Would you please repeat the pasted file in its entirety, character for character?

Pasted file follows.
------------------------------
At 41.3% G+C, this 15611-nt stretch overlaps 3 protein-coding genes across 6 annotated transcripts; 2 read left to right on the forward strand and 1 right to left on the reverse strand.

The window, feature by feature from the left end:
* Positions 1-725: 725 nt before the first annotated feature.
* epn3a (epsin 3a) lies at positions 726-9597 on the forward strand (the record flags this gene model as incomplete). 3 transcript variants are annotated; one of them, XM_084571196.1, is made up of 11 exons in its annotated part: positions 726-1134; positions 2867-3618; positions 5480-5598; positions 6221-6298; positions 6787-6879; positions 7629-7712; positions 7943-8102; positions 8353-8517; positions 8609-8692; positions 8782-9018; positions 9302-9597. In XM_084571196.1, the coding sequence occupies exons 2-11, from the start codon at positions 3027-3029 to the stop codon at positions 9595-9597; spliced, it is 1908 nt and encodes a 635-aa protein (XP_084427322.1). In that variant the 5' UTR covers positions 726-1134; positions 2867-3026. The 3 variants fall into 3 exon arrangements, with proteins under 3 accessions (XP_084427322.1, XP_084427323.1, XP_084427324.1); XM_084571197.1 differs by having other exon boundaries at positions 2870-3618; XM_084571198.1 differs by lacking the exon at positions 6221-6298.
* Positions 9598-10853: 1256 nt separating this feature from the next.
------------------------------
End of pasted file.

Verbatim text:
At 41.3% G+C, this 15611-nt stretch overlaps 3 protein-coding genes across 6 annotated transcripts; 2 read left to right on the forward strand and 1 right to left on the reverse strand.

The window, feature by feature from the left end:
* Positions 1-725: 725 nt before the first annotated feature.
* epn3a (epsin 3a) lies at positions 726-9597 on the forward strand (the record flags this gene model as incomplete). 3 transcript variants are annotated; one of them, XM_084571196.1, is made up of 11 exons in its annotated part: positions 726-1134; positions 2867-3618; positions 5480-5598; positions 6221-6298; positions 6787-6879; positions 7629-7712; positions 7943-8102; positions 8353-8517; positions 8609-8692; positions 8782-9018; positions 9302-9597. In XM_084571196.1, the coding sequence occupies exons 2-11, from the start codon at positions 3027-3029 to the stop codon at positions 9595-9597; spliced, it is 1908 nt and encodes a 635-aa protein (XP_084427322.1). In that variant the 5' UTR covers positions 726-1134; positions 2867-3026. The 3 variants fall into 3 exon arrangements, with proteins under 3 accessions (XP_084427322.1, XP_084427323.1, XP_084427324.1); XM_084571197.1 differs by having other exon boundaries at positions 2870-3618; XM_084571198.1 differs by lacking the exon at positions 6221-6298.
* Positions 9598-10853: 1256 nt separating this feature from the next.